117IN - Biomarker development needs tissue repositories: No honey without bees

Date 01 October 2012
Event ESMO Congress 2012
Session ESMO-ESP Joint Symposium: Molecular diagnostics for personalized cancer treatment
Topics Pathology/Molecular Biology
Translational Research
Basic Scientific Principles
Basic Principles in the Management and Treatment (of cancer)
Presenter Hans-Anton Lehr
Authors H. Lehr
  • -, IUP Institut Universitaire de Pathologie de Lausanne, 1011 - Lausanne/CH


Pathologists have traditionally archived the tissues on which they have established the diagnoses for their patients. Like many other professional societies, the Swiss Society for Pathology has recommended that paraffin blocks be retained for a minimum of 20 years (40 years for pediatric tumors). In addition to paraffin blocks, fresh tumor and non-tumorous tissues can be frozen rapidly and kept for many years in freezers at -80°C or in nitrogen tanks. The research value of these archived tissues depends largely on the disposition of clinical information, on patient survival, and – ideally – on data concerning tumor response to treatment (chemotherapy, targeted treatments). With this information, combined with the modern tools of molecular pathology, notably deep sequencing, novel cancer markers with prognostic and/or predicitve values can be detected in historic cohorts and verified in independent historic cohorts, before ultimately being tested prospectively in “new” cancer patients (the “honey”). Certainly, this can only be successful, (i) if the material is adequately stored and quality-controlled (is there truely invasive carcinoma in the tissue block ?), (ii) if the logistics for clinical data management is professionally organized, and (iii) if there exists an understanding and a consent of the patients whose tissues are to be used for research. The first two tasks lay in the hands of professionals who run the bank (pathologists, technicians, data managers), and have to be compensated for their work (the “bees”). The third task needs to be solved at the level of the general population. The last few years have seen many fruitful discussions and conferences dedicated to establishing a consensus between the general population (patients) and the scientific community (researchers). A recent survey among 1600 French- and German-speaking Swiss citizens has shown that the population is highly- and quite unconditionally - in favor of biobanking for research, provided that patients are properly informed and that their (written) consent is asked.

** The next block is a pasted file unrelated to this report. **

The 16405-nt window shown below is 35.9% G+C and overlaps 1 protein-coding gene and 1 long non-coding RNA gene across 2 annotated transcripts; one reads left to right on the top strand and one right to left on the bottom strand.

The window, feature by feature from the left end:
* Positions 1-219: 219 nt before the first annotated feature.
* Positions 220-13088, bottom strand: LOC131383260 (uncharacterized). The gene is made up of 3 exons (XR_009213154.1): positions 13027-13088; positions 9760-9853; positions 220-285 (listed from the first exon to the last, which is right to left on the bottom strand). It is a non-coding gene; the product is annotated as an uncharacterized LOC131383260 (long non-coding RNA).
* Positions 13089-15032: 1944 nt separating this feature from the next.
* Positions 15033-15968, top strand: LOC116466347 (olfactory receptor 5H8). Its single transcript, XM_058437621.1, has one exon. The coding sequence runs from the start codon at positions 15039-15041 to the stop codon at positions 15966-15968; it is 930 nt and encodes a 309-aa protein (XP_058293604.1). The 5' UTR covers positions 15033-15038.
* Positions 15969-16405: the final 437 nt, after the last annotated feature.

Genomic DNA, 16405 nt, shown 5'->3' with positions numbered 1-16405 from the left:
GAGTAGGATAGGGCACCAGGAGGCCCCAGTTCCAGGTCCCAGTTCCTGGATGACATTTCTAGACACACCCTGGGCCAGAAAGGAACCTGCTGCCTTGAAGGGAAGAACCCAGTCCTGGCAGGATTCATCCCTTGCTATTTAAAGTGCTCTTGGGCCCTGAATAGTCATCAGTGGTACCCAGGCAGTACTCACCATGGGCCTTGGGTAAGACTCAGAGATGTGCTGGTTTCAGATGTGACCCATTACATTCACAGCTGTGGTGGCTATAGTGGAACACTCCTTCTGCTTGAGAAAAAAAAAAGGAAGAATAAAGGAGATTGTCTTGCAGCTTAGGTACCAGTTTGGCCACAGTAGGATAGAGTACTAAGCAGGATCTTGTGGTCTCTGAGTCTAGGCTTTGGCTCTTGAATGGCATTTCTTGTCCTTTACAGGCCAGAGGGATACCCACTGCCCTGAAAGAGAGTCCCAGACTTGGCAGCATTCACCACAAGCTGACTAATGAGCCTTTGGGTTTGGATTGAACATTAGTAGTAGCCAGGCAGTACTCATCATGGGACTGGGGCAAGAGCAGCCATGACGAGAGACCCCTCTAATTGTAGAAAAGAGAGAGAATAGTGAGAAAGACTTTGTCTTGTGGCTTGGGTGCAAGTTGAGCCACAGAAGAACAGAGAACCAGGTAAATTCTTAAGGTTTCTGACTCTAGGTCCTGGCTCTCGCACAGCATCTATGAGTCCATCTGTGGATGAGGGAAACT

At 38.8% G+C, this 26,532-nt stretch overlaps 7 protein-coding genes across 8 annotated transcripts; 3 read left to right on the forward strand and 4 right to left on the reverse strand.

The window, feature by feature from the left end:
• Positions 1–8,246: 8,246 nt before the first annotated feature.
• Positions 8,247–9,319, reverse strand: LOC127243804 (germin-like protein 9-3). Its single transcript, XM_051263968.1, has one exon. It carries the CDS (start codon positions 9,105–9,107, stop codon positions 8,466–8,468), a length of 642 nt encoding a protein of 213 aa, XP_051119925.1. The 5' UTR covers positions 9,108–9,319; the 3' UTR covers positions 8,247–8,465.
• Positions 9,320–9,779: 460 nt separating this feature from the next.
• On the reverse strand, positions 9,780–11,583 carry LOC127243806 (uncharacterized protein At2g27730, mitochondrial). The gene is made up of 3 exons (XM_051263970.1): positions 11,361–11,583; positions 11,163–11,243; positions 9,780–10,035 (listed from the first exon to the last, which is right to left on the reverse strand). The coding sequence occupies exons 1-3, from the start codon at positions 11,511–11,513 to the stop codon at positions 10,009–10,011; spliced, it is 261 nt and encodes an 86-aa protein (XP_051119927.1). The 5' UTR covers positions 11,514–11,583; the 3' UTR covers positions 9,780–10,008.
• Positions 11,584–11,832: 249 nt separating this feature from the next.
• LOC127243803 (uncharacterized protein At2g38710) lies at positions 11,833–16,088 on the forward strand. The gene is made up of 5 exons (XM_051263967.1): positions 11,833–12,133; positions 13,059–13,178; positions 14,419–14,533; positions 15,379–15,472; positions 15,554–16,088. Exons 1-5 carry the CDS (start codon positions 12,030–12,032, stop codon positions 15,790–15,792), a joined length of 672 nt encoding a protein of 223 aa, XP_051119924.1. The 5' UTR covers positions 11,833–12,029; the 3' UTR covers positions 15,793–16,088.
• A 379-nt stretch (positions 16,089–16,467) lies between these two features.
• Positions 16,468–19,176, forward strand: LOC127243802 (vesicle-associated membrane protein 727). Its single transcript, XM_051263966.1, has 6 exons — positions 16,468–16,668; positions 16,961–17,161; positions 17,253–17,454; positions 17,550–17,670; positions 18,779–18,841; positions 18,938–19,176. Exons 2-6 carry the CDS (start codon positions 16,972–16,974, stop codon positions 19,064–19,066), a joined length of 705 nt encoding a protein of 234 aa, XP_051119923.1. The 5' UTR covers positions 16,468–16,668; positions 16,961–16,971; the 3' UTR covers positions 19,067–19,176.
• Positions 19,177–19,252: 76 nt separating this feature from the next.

The author has declared no conflicts of interest.